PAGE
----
EXTRACT: 'Winnie's Stompie alibi was false and the evidence was ...

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EXTRACT: 'Winnie's Stompie alibi was false and the evidence was ignored'

‘Truth, Lies and Alibies’ by Fred Bridgland presents a controversial account of how Makidizela-Mandela was protected


Chapter 25
Police tapes shred the Brandfort alibi
Their lies contained so many omissions that by the time they’d finished telling them the lies were all I could hear. – John le Carré
Gradually, as the 1997 Truth and Reconciliation Commis­sion (TRC) hearing into the Mandela United Football Club continued, evidence from witness after witness demon­strated the extent to which Winnie Mandela’s alibi was an invention, a deliberate obstruction of the truth, a chimera. Mrs Mandela and her lawyer failed to produce even a single witness to corroborate the truthfulness of her trial alibi.
Key police investigators, such as the recently promoted Captain Fred Dempsey, Major Hoothra Moodley and Colo­nel Henk Heslinga, admitted that they had never properly investigated Winnie and that they had lost important files on human rights abuse cases to which she had been linked. This exasperated commissioner Yasmin Sooka, who said the police’s detective work seemed to involve “a pattern of lost dockets, missing witnesses and incomplete investigations”.
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The TRC convened an additional special session on 28 and 29 January 1998 to cross-examine police officers in more depth. It was then that Archbishop Desmond Tutu and his fellow commissioners learned that the police had known from the very beginning that the Brandfort alibi was false.
They were told of police phone taps that showed Mrs Man­dela was in Soweto when she said she was in Brandfort. Captain Dempsey also made his admission that he had taken a statement from Johannes “Shakes” Tau, one of Winnie’s lovers and also one of her drivers, saying she was not in Brandfort for a single moment of the crucial period from 29 to 31 December 1988. None of this information was presented at Mrs Mandela’s trial, although Dempsey said it had been given to Attorney-General Klaus von Lieres.
Colonel Daniel Bosman, an officer with the security police, testified that Mrs Mandela’s home phone was tapped between 29 and 31 December 1988 and that the recorded tapes featured her voice. According to Bosman, the tapes and transcripts were available even seventeen months after the Brandfort alibi had been aired for the first time during the trial of Jerry Richardson. The record was available for both Mrs Mandela’s trial and her appeal. “On those specific days she alleged she was at Brandfort… we did pick up her voice and this was all passed on to the Murder and Robbery Unit, Soweto,” said Bosman.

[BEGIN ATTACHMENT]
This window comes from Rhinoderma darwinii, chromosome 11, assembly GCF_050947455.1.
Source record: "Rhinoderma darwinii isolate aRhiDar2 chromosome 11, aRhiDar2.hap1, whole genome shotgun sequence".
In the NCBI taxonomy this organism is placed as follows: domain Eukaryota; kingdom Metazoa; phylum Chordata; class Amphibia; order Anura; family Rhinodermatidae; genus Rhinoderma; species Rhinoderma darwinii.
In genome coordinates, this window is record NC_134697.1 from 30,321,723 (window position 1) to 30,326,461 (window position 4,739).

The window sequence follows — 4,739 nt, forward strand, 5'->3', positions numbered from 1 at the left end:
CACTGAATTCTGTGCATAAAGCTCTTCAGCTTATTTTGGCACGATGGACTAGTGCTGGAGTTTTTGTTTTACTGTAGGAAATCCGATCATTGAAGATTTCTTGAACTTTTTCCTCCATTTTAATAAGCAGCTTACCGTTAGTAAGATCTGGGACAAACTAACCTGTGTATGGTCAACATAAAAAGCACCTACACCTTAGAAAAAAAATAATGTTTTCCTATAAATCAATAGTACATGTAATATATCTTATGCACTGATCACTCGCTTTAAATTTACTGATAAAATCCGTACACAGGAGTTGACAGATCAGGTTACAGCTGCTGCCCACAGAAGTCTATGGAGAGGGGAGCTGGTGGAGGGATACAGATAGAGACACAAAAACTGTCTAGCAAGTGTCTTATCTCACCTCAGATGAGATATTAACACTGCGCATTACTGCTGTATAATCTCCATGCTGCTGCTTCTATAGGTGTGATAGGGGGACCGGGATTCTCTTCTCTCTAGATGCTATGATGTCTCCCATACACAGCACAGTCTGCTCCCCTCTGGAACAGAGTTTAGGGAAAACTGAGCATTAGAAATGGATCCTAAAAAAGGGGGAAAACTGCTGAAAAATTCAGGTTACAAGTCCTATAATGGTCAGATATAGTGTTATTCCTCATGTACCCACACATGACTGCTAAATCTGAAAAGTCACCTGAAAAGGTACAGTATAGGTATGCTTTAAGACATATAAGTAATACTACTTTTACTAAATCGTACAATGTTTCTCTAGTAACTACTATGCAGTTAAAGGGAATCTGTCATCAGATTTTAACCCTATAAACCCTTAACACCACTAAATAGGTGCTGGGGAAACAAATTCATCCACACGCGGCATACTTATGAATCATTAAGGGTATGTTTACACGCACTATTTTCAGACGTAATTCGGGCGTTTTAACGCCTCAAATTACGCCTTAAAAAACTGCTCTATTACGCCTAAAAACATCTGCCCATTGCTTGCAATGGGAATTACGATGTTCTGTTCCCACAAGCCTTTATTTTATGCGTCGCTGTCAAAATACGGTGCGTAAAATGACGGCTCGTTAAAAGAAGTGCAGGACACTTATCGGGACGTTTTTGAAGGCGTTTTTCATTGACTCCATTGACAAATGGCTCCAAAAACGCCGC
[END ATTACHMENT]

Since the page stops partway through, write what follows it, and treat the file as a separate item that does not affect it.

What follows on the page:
Piers Pigou, a senior TRC investigator and interrogator,  publicly asked Colonel Bosman: “Were you surprised that this information was never used in terms of the prosecution against Mrs Mandela?”
Bosman replied: “I can just say that at one stage they said the information was too sensitive to use. They did not want to make the information public.”
Pigou asked if Bosman had the impression that there seemed to be some level of unusual protection for Mrs Mandela, and Bosman replied: “I also reached that, I always reached the con­clusion that people were afraid of her. The whole country was scared of her … Investigations were launched but nothing came of it.”
Bosman said Attorney-General Klaus von Lieres repeatedly refused to use the evidence, and went on: “We [the police] were powerless. We didn’t know what to do.”
Lawyer Sanjay Makanjee, representing the family of Stompie Moeketsi, asked Bosman: “If I am correct with what you are saying, the Attorney-General had evidence that would overturn Mrs Madikizela-Mandela’s defence in a trial. Is that correct? Are you saying that the Attorney-General had information stating that she was not in Brandfort at the time?”
Bosman replied: “From the Friday [29 December 1988] to the Sunday [31 December 1988] there were conversations on her tapes where she spoke … I am saying she was in Soweto during that weekend. They said it was too sensitive to use, they did not want to make it public … It appeared to me as if nobody wanted to touch her … It felt to us as if she were untouchable. That is the reality.”
Bosman said he did not know who gave the order to sup­press the evidence. He said the tapes were finally destroyed in late 1993 and early 1994 so that they had ceased to exist by the time of South Africa’s first democratic elections on 27 April 1994. “Instructions were received that all documents had to be destroyed,” said Bosman. “Everything was shredded and burned.”
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Chris van Vuuren, state prosecutor in Jerry Richardson’s trial and assistant prosecutor in Winnie Mandela’s trial, told TRC researchers: “We were certain that the Security Branch must have known that Mrs Mandela was not in Brandfort on 29 December 1988.” But, he added, the information was not made available to the prosecution.
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I tried to interview Klaus von Lieres about these events after he stepped down as Attorney-General following a short illness, to return to the bar in 1995. He declined to meet but gave me a carefully worded statement. “In the Winnie Mandela prosecu­tion we faced wholesale and unprecedented intimidation of wit­nesses and the co-accused,” he said.
“We also laboured under the handicap that for two decades beforehand the criminal justice system had been misused by [apartheid-era] politicians. It meant that the bona fides of our prosecution was heavily questioned.”
This is an extract from Truth, Lies and Alibies by Fred Bridgland, published by Tafelberg and retailing for R265.00.

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